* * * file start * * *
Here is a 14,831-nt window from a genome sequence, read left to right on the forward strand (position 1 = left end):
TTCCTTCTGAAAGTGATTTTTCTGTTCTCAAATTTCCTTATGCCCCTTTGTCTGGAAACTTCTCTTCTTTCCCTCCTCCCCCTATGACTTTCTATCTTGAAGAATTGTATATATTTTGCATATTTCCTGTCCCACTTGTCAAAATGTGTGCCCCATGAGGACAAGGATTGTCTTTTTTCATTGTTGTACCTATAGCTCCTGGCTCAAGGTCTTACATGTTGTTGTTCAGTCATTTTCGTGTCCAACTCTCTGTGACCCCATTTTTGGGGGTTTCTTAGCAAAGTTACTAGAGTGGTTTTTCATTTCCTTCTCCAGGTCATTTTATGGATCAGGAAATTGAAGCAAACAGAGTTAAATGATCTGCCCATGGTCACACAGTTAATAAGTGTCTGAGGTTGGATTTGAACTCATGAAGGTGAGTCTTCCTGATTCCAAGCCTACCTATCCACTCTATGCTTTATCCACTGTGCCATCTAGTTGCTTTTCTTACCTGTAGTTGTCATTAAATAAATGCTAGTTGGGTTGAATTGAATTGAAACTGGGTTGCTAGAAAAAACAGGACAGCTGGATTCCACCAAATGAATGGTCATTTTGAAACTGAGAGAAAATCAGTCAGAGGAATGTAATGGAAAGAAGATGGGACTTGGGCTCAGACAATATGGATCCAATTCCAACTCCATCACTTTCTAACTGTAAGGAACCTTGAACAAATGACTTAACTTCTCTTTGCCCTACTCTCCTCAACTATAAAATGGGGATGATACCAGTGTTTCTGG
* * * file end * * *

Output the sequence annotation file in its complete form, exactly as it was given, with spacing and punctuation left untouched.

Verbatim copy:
Here is a 14,831-nt window from a genome sequence, read left to right on the forward strand (position 1 = left end):
TTCCTTCTGAAAGTGATTTTTCTGTTCTCAAATTTCCTTATGCCCCTTTGTCTGGAAACTTCTCTTCTTTCCCTCCTCCCCCTATGACTTTCTATCTTGAAGAATTGTATATATTTTGCATATTTCCTGTCCCACTTGTCAAAATGTGTGCCCCATGAGGACAAGGATTGTCTTTTTTCATTGTTGTACCTATAGCTCCTGGCTCAAGGTCTTACATGTTGTTGTTCAGTCATTTTCGTGTCCAACTCTCTGTGACCCCATTTTTGGGGGTTTCTTAGCAAAGTTACTAGAGTGGTTTTTCATTTCCTTCTCCAGGTCATTTTATGGATCAGGAAATTGAAGCAAACAGAGTTAAATGATCTGCCCATGGTCACACAGTTAATAAGTGTCTGAGGTTGGATTTGAACTCATGAAGGTGAGTCTTCCTGATTCCAAGCCTACCTATCCACTCTATGCTTTATCCACTGTGCCATCTAGTTGCTTTTCTTACCTGTAGTTGTCATTAAATAAATGCTAGTTGGGTTGAATTGAATTGAAACTGGGTTGCTAGAAAAAACAGGACAGCTGGATTCCACCAAATGAATGGTCATTTTGAAACTGAGAGAAAATCAGTCAGAGGAATGTAATGGAAAGAAGATGGGACTTGGGCTCAGACAATATGGATCCAATTCCAACTCCATCACTTTCTAACTGTAAGGAACCTTGAACAAATGACTTAACTTCTCTTTGCCCTACTCTCCTCAACTATAAAATGGGGATGATACCAGTGTTTCTGG